Despite the anticipated population benefits of IPT, this intervention has only been implemented in a limited number of settings and in 2007, a mere 0.1 per cent of eligible individuals actually began a course of IPT [31
]. Possible reasons for the slow pace of adoption of IPT interventions include the challenges associated with administering daily single drug preventive therapy for a very large number of individuals without symptomatic TB disease [32
] and the difficulty in ruling out the presence of active TB disease in HIV co-infected individuals [33
]. Increasing the uptake of IPT in communities with high HIV prevalence may require projections of the cost-effectiveness of such interventions and further demonstration that available diagnostic tools can effectively rule out subclinical TB disease before monotherapy is used. To encourage access and usage of IPT, the World Health Organization (WHO) recently revised IPT guidelines to suggest that the absence of symptoms (current cough, fever, weight loss or night sweats) is sufficient for ruling out active disease and initiating preventive therapy [34
]. They strongly recommend that eligible individuals complete a six month course of IPT, and in high-transmission areas, a 36 month course is advised.
However, recent studies aiming to assess the effectiveness and optimal duration of IPT have come to varying conclusions. A study in Botswana of HIV-positive individuals compared six and 36 months of IPT. Among those who tested positive for latent TB, in the six month cohort, the TB rate was 2.22 per 100 person years compared with 0.57 per 100 person years in the 36 month cohort. In individuals who tested negative for latent TB, there was little difference between the six and 36 month courses [7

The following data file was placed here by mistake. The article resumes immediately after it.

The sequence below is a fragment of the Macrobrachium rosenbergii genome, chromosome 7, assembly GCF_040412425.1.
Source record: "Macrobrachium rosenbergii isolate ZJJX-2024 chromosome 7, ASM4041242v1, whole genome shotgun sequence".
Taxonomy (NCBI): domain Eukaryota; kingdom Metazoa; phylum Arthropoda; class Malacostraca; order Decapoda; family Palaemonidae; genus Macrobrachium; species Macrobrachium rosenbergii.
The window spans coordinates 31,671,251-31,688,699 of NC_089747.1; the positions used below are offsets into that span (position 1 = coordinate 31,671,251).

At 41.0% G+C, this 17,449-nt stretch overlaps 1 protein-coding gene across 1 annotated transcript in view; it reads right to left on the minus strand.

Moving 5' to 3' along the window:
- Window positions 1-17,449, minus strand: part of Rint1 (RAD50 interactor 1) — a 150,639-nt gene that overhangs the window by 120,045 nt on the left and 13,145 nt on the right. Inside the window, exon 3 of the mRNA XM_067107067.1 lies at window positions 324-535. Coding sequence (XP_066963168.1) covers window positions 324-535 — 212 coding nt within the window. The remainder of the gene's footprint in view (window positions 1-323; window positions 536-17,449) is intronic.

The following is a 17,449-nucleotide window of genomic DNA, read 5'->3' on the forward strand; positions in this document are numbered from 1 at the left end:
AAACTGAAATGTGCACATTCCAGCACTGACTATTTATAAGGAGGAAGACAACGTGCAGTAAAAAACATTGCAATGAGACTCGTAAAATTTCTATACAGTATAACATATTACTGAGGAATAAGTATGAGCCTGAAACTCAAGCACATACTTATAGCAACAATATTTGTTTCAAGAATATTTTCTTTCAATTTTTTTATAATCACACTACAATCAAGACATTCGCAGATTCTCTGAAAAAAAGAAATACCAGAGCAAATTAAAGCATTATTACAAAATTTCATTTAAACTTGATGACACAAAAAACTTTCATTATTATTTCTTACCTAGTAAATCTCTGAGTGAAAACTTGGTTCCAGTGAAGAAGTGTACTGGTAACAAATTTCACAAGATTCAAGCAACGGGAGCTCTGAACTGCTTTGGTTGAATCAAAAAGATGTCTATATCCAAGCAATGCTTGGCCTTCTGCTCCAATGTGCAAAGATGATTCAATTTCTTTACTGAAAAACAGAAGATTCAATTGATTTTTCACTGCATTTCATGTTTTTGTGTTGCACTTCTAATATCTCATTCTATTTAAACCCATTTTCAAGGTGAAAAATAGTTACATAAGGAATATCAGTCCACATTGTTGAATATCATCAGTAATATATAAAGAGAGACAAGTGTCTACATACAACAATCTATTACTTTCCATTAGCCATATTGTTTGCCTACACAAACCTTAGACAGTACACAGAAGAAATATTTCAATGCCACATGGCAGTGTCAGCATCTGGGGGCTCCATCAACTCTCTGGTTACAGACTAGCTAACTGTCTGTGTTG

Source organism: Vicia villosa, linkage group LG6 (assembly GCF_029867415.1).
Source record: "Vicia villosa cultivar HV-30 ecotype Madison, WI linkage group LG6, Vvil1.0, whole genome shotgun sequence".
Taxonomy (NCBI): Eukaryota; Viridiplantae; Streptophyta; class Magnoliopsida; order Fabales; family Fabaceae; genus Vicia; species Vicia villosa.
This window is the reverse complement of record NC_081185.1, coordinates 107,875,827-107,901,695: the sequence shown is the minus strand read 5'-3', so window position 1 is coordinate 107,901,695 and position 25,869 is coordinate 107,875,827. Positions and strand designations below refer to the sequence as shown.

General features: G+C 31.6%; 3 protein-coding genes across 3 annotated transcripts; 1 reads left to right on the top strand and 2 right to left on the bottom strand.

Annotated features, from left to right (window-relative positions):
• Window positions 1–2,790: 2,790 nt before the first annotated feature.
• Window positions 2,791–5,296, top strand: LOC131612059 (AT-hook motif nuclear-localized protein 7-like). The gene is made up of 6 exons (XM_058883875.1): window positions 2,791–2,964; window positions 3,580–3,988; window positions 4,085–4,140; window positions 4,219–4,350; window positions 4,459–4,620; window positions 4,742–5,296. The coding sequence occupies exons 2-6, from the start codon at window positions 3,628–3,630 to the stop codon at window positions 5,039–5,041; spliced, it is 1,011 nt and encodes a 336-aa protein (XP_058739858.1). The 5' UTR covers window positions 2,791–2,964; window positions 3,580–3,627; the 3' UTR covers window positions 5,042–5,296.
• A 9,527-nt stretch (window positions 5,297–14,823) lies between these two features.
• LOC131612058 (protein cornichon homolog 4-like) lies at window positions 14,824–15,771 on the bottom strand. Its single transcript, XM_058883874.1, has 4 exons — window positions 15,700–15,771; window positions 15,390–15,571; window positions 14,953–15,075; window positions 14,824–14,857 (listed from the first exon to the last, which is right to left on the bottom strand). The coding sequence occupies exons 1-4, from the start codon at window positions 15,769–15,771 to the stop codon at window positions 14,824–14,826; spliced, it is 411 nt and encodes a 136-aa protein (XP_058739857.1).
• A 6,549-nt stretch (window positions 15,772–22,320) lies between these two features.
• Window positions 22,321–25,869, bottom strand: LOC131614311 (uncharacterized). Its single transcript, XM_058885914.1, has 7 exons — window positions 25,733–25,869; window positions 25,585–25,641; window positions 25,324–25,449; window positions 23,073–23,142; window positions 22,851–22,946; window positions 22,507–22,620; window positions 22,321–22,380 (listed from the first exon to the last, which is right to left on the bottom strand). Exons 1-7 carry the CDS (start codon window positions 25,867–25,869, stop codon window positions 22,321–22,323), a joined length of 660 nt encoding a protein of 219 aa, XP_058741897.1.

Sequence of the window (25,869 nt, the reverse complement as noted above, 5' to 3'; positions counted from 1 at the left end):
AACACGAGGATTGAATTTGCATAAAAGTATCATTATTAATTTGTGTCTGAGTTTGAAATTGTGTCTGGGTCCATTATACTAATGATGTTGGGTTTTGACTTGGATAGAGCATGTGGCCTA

]. By contrast, a trial in India of HIV-positive patients without active TB concluded that six and 36 month courses of IPT were equally effective [35
Our work suggests that differences between respiratory contact patterns and TB incidence between these settings may help explain why IPT strategies may have variable impact in different settings. While IPT treatment given to individuals prevents progression to disease, the impact of IPT at the community level depends on (i) the prevalence of TB infection among an individual's respiratory contacts, and (ii) the incidence of disease among those contacts, resulting in re-infection occurring after the IPT course is complete. The first of these is related to the extent of clustering of TB among shared groups of respiratory contacts, together with the overall prevalence of TB infection in the population. The second is mediated by the level of HIV/TB co-infection and the level of IPT coverage.
We have shown that the effect of IPT is highly variable in locally clustered networks compared with more globally connected ones. This is because in locally clustered networks, latent and incident TB infections occur in clusters, so that some areas suffer very high rates of incidence and re-infection, while other clusters are effectively protected from disease. In these protected clusters, treatment of a sufficient number of TB cases results in a reduction or elimination of onward TB transmission in the area. This occurs as a result of IPT when (i) a sufficient portion of the local TB burden is among HIV-infected individuals, and (ii) IPT coverage of eligible individuals is sufficiently high. We would therefore expect IPT to be most undermined by network and dynamical effects when TB infections are clustered among local groups of shared respiratory contacts, when HIV/TB co-infection is low among prevalent TB cases and/or when IPT coverage levels are too low to prevent onward transmission. This effect is exacerbated by local clustering of respiratory contacts, because it is in these circumstances that individuals who have been infected with TB once (whether or not they received IPT) are likely to be re-infected rapidly after their IPT treatment ends.
In terms of policy guidelines, our results imply that IPT will perform best if entire clusters of infected individuals at high risk of progression can be treated simultaneously. The benefits of IPT may be eroded if infection is not cleared from these clusters. This provides support to the conclusions from studies on clustering of TB cases in Africa [16